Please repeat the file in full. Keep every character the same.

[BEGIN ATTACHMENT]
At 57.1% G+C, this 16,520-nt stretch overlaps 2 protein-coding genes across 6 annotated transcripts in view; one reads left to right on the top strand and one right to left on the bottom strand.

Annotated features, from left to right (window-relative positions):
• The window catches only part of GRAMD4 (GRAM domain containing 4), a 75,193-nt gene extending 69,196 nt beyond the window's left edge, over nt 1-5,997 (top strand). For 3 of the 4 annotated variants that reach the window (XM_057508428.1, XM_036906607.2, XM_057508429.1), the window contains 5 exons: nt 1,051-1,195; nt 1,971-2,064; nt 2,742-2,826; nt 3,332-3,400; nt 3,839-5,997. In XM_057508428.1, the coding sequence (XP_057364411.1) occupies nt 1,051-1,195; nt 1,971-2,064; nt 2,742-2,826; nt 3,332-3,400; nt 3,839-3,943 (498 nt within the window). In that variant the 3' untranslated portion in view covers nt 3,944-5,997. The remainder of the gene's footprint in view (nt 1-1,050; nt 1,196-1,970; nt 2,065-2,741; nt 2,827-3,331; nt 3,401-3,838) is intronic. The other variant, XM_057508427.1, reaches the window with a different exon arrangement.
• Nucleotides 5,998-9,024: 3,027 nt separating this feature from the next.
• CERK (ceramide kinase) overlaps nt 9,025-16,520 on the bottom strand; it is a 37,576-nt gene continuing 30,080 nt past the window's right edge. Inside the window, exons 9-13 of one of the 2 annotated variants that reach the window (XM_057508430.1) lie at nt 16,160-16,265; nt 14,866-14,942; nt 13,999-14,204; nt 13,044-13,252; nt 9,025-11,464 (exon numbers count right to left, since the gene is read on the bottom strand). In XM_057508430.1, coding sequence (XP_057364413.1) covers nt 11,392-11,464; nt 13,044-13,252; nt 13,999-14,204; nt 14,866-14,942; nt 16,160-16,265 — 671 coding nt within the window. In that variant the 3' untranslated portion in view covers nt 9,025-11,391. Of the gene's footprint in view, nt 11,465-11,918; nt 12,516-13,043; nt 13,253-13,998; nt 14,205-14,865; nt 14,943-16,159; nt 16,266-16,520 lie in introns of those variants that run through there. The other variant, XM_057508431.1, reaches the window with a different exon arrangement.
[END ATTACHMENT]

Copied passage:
At 57.1% G+C, this 16,520-nt stretch overlaps 2 protein-coding genes across 6 annotated transcripts in view; one reads left to right on the top strand and one right to left on the bottom strand.

Annotated features, from left to right (window-relative positions):
• The window catches only part of GRAMD4 (GRAM domain containing 4), a 75,193-nt gene extending 69,196 nt beyond the window's left edge, over nt 1-5,997 (top strand). For 3 of the 4 annotated variants that reach the window (XM_057508428.1, XM_036906607.2, XM_057508429.1), the window contains 5 exons: nt 1,051-1,195; nt 1,971-2,064; nt 2,742-2,826; nt 3,332-3,400; nt 3,839-5,997. In XM_057508428.1, the coding sequence (XP_057364411.1) occupies nt 1,051-1,195; nt 1,971-2,064; nt 2,742-2,826; nt 3,332-3,400; nt 3,839-3,943 (498 nt within the window). In that variant the 3' untranslated portion in view covers nt 3,944-5,997. The remainder of the gene's footprint in view (nt 1-1,050; nt 1,196-1,970; nt 2,065-2,741; nt 2,827-3,331; nt 3,401-3,838) is intronic. The other variant, XM_057508427.1, reaches the window with a different exon arrangement.
• Nucleotides 5,998-9,024: 3,027 nt separating this feature from the next.
• CERK (ceramide kinase) overlaps nt 9,025-16,520 on the bottom strand; it is a 37,576-nt gene continuing 30,080 nt past the window's right edge. Inside the window, exons 9-13 of one of the 2 annotated variants that reach the window (XM_057508430.1) lie at nt 16,160-16,265; nt 14,866-14,942; nt 13,999-14,204; nt 13,044-13,252; nt 9,025-11,464 (exon numbers count right to left, since the gene is read on the bottom strand). In XM_057508430.1, coding sequence (XP_057364413.1) covers nt 11,392-11,464; nt 13,044-13,252; nt 13,999-14,204; nt 14,866-14,942; nt 16,160-16,265 — 671 coding nt within the window. In that variant the 3' untranslated portion in view covers nt 9,025-11,391. Of the gene's footprint in view, nt 11,465-11,918; nt 12,516-13,043; nt 13,253-13,998; nt 14,205-14,865; nt 14,943-16,159; nt 16,266-16,520 lie in introns of those variants that run through there. The other variant, XM_057508431.1, reaches the window with a different exon arrangement.